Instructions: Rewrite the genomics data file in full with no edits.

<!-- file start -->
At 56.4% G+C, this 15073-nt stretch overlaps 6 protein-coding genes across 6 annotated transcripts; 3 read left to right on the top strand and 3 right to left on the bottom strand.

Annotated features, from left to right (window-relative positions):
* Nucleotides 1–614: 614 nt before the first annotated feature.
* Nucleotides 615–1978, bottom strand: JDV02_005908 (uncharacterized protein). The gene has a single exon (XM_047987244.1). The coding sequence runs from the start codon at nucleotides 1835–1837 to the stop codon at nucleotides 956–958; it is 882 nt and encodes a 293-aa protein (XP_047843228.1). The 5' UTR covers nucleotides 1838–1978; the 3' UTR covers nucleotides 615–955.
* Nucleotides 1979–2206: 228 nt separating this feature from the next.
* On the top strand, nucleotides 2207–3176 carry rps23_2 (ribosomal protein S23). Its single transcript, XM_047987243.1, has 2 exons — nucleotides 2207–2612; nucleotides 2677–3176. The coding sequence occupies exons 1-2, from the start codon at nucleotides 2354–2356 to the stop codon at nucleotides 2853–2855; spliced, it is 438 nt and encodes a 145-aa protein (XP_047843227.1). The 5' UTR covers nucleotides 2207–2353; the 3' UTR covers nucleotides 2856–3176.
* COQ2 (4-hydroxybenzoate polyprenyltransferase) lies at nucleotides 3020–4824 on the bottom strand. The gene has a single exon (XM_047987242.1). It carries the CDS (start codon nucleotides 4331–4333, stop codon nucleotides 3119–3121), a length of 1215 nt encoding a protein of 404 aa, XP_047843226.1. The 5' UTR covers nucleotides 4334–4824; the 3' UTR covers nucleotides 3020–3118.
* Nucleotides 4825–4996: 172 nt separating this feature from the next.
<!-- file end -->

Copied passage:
At 56.4% G+C, this 15073-nt stretch overlaps 6 protein-coding genes across 6 annotated transcripts; 3 read left to right on the top strand and 3 right to left on the bottom strand.

Annotated features, from left to right (window-relative positions):
* Nucleotides 1–614: 614 nt before the first annotated feature.
* Nucleotides 615–1978, bottom strand: JDV02_005908 (uncharacterized protein). The gene has a single exon (XM_047987244.1). The coding sequence runs from the start codon at nucleotides 1835–1837 to the stop codon at nucleotides 956–958; it is 882 nt and encodes a 293-aa protein (XP_047843228.1). The 5' UTR covers nucleotides 1838–1978; the 3' UTR covers nucleotides 615–955.
* Nucleotides 1979–2206: 228 nt separating this feature from the next.
* On the top strand, nucleotides 2207–3176 carry rps23_2 (ribosomal protein S23). Its single transcript, XM_047987243.1, has 2 exons — nucleotides 2207–2612; nucleotides 2677–3176. The coding sequence occupies exons 1-2, from the start codon at nucleotides 2354–2356 to the stop codon at nucleotides 2853–2855; spliced, it is 438 nt and encodes a 145-aa protein (XP_047843227.1). The 5' UTR covers nucleotides 2207–2353; the 3' UTR covers nucleotides 2856–3176.
* COQ2 (4-hydroxybenzoate polyprenyltransferase) lies at nucleotides 3020–4824 on the bottom strand. The gene has a single exon (XM_047987242.1). It carries the CDS (start codon nucleotides 4331–4333, stop codon nucleotides 3119–3121), a length of 1215 nt encoding a protein of 404 aa, XP_047843226.1. The 5' UTR covers nucleotides 4334–4824; the 3' UTR covers nucleotides 3020–3118.
* Nucleotides 4825–4996: 172 nt separating this feature from the next.